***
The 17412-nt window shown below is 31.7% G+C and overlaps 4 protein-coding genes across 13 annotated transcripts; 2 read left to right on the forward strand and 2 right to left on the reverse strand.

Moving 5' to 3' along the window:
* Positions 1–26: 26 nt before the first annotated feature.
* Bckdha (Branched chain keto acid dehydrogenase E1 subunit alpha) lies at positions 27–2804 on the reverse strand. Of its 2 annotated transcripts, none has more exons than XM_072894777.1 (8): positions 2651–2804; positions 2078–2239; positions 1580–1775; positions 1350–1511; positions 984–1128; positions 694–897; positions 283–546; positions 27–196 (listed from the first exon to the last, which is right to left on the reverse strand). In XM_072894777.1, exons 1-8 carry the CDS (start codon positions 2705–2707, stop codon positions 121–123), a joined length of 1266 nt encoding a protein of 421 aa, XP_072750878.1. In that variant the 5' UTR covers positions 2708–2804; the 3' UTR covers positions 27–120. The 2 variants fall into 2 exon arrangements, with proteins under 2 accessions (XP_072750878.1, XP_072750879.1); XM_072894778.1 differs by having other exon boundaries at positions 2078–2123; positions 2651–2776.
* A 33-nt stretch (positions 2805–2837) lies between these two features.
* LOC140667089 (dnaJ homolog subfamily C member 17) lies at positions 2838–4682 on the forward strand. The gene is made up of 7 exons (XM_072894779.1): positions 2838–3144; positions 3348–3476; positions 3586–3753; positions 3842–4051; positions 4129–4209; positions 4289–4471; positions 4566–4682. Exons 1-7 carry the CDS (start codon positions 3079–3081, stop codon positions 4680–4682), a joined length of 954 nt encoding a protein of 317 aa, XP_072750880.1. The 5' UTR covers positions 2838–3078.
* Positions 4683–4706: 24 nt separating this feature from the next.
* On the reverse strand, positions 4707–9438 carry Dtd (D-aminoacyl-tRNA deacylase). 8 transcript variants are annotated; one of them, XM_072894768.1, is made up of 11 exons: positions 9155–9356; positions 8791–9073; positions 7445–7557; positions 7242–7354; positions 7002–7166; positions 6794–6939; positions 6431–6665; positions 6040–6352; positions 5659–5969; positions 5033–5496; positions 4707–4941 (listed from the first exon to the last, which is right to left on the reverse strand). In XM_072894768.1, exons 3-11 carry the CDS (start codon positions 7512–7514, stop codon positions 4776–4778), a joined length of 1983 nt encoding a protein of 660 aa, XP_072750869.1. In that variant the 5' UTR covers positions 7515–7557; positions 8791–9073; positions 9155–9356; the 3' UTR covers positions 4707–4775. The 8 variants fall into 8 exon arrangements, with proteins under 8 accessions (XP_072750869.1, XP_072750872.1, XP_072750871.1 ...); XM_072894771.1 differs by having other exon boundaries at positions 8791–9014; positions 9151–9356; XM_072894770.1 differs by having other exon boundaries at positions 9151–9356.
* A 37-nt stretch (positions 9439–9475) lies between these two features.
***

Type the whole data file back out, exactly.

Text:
The 17412-nt window shown below is 31.7% G+C and overlaps 4 protein-coding genes across 13 annotated transcripts; 2 read left to right on the forward strand and 2 right to left on the reverse strand.

Moving 5' to 3' along the window:
* Positions 1–26: 26 nt before the first annotated feature.
* Bckdha (Branched chain keto acid dehydrogenase E1 subunit alpha) lies at positions 27–2804 on the reverse strand. Of its 2 annotated transcripts, none has more exons than XM_072894777.1 (8): positions 2651–2804; positions 2078–2239; positions 1580–1775; positions 1350–1511; positions 984–1128; positions 694–897; positions 283–546; positions 27–196 (listed from the first exon to the last, which is right to left on the reverse strand). In XM_072894777.1, exons 1-8 carry the CDS (start codon positions 2705–2707, stop codon positions 121–123), a joined length of 1266 nt encoding a protein of 421 aa, XP_072750878.1. In that variant the 5' UTR covers positions 2708–2804; the 3' UTR covers positions 27–120. The 2 variants fall into 2 exon arrangements, with proteins under 2 accessions (XP_072750878.1, XP_072750879.1); XM_072894778.1 differs by having other exon boundaries at positions 2078–2123; positions 2651–2776.
* A 33-nt stretch (positions 2805–2837) lies between these two features.
* LOC140667089 (dnaJ homolog subfamily C member 17) lies at positions 2838–4682 on the forward strand. The gene is made up of 7 exons (XM_072894779.1): positions 2838–3144; positions 3348–3476; positions 3586–3753; positions 3842–4051; positions 4129–4209; positions 4289–4471; positions 4566–4682. Exons 1-7 carry the CDS (start codon positions 3079–3081, stop codon positions 4680–4682), a joined length of 954 nt encoding a protein of 317 aa, XP_072750880.1. The 5' UTR covers positions 2838–3078.
* Positions 4683–4706: 24 nt separating this feature from the next.
* On the reverse strand, positions 4707–9438 carry Dtd (D-aminoacyl-tRNA deacylase). 8 transcript variants are annotated; one of them, XM_072894768.1, is made up of 11 exons: positions 9155–9356; positions 8791–9073; positions 7445–7557; positions 7242–7354; positions 7002–7166; positions 6794–6939; positions 6431–6665; positions 6040–6352; positions 5659–5969; positions 5033–5496; positions 4707–4941 (listed from the first exon to the last, which is right to left on the reverse strand). In XM_072894768.1, exons 3-11 carry the CDS (start codon positions 7512–7514, stop codon positions 4776–4778), a joined length of 1983 nt encoding a protein of 660 aa, XP_072750869.1. In that variant the 5' UTR covers positions 7515–7557; positions 8791–9073; positions 9155–9356; the 3' UTR covers positions 4707–4775. The 8 variants fall into 8 exon arrangements, with proteins under 8 accessions (XP_072750869.1, XP_072750872.1, XP_072750871.1 ...); XM_072894771.1 differs by having other exon boundaries at positions 8791–9014; positions 9151–9356; XM_072894770.1 differs by having other exon boundaries at positions 9151–9356.
* A 37-nt stretch (positions 9439–9475) lies between these two features.